HomeAnalysisHarsha is not just the voice of Indian cricket,...

Harsha is not just the voice of Indian cricket, he’s the grace in that voice!

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Is it just the 11 players from the 2 teams that play on 22 yards?

Perhaps, there’s a larger construct to Cricket we’ve got to appreciate.
Everytime a ball is bowled, a four scored, a run saved, a run-out affected or a wicket taken or even when an appeal is levelled- the fan plays along.
The talents entertain on the field. But the emotions flow from outside it.
Even that’s not all.
What would the game be if it weren’t for the voices that narrate it? At its primal stage, Cinema seemed rather odd without dialogues. The acting regardless of it being howsoever alluring looked pale in absence of narration.
Then came proper full-fledged movies. Today, mime has resorted to being a vignette of nostalgia.

The same applies to this great sport of ours.

Can you even imagine watching a repeat telecast or even minor fragments of the highlights without commentary?
Who can?
It’s dull. It’s like seeing a play with no dialogues. At the apex of philosophy and physiology, there remains a poignant thought. That the same way all senses were given to man to work in cohesion and unity, Cricket was allocated the commentator to make often a crude art-form seem like poetry.
It’s the commentator that connects the umbilical chord of the sport with the viewer.
He or she is not just a direct descendant of the game.

A commentator births the timeline of live action, time and again.

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Harsha Bhogle during post-match conference (Image: Hindustan Times)
Where players are the physical embodiment of the sport, the commentator is the soul.
And it’s not hard to understand why they hail Harsha Bhogale as the heart and soul of Cricket commentary in India.
Perhaps, it only makes sense to suggest that he’s not only the voice of Indian Cricket, rather the assurance that the voice has grace.
It’s authentic, it’s passionate, and- it’s one of a kind.

Harsha is both- a voice of passion and reason, from behind the mic

You’ll never find him tear a player down. This doesn’t mean he cannot critique a poor performance. But Harsha doesn’t extend heavy-handed, unfound criticism. His voice, often appearing as that healing balm that may cheer a team experiencing a period of capitulation.
For someone who once described a delay by English bowlers in bowling to India (England’s Tour to India in 2016) in midst of a Test brilliantly suggesting, “It seems the English bowlers are reading page 304 of a Charles Dickens’ novel,” only a combination of analogies may suffice in explaining this poignant speaker.
Would it be wrong to suggest Harsha is that rare gem that appeals to both the cola-drinking generation as well as charms the green-tea sipping, MacBook carrying corporate strategist- both of whom seek in Cricket a respite from everyday life?
Time well spent watching cricket often becomes time well spent being narrated the ever-changing vagaries of this truly fascinating sport through Harsha.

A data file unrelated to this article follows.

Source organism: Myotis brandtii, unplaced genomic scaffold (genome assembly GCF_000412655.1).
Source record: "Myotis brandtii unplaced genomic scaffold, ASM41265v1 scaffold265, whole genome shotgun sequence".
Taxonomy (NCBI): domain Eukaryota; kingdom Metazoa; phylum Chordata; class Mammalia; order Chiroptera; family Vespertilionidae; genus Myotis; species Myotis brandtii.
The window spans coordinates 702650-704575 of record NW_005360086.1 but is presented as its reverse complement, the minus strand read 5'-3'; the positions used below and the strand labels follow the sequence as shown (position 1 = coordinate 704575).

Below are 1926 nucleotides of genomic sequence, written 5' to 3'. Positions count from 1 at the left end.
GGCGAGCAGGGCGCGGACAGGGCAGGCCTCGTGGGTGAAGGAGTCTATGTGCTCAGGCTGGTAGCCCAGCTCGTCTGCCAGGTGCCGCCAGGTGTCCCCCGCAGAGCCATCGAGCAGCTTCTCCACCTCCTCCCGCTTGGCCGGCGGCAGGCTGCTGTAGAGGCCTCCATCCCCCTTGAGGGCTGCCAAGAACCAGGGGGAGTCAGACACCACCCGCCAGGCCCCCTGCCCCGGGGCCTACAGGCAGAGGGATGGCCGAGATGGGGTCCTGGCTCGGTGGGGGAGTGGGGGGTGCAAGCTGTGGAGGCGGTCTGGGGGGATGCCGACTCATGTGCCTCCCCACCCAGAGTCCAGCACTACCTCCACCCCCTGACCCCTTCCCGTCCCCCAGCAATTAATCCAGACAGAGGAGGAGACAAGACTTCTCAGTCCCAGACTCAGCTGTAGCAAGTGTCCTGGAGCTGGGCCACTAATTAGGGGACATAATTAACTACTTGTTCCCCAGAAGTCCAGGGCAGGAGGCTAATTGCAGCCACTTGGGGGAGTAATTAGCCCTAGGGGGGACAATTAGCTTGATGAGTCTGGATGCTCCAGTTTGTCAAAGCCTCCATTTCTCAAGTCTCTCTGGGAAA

He’s to cricket commentary what David Croft is to Formula 1 commentary.

He’s a master of words, yet never condescending.
His voice can echo both- the concern among players in a tense situation as well as the glee they feel during a celebration.
And in the midst of both despair and triumph stands Harsha’s emotionally controlled, intelligent analysis of the game.
But at all times, Harsha’s voice resonates a balance as if whilst speaking he’s saintly walking a tight-rope between emotions and narration.
Truly speaking, it must be tough.
Supremely tough, even.
Thankfully, in an age of digital disruption where the sport stands at a confluence of technology and exhilaration, we’re seeing more and more of Harsha, instead of only listening to him.
The gentle smile, the good-natured wit, the charm, the fantastical analogical role he plays, how can there be another Harsha?
Our sport has been blessed to have had services of icons like Henry Blofeld, the late greats- Tony Grieg and Tony Cosier. If Sachin was the cricketer, the sport loved back, then the mic, it could be said, reciprocated love for Sir Richie Benaud.
But few continue to be loved the way Harsha is in the contemporary narrative of the game.
It is even rarer for a non-cricketer to command as much interaction amongst his admirers as love.
When he speaks to players, he doesn’t have to stifle them or hold them against their wishes to get them to speak.

You love interacting with Harsha.

Possibly, if he’d ever sent you a Friend-Request on his own you’d never waste an additional second before accepting it. You’d probably be intimidated if Sir Ian Chappell did.
Harsha would never chide a cricketer needlessly nor appear as someone’s ‘fan’ in order to lavish effusive praise.
He’ll whack the player responsible for grassing a sitter in the same way he’d applaud a cover drive.

His articulation doesn’t have words that an Oxford would ill-afford

Harsha doesn’t paint imaginary fancies around the game.
He lifts the game to become a spectacle for the informed viewer.
You’d rather have Harsha commentating than a player needlessly sledging at any time.
As this ageless wonder turns 57, giving the fan fitness goals looking young as ever a thought goes out to those who’ve disliked him and called him names.
When did you last encounter a profoundly educated man who couldn’t spell nor suggest the meaning of the term ego?

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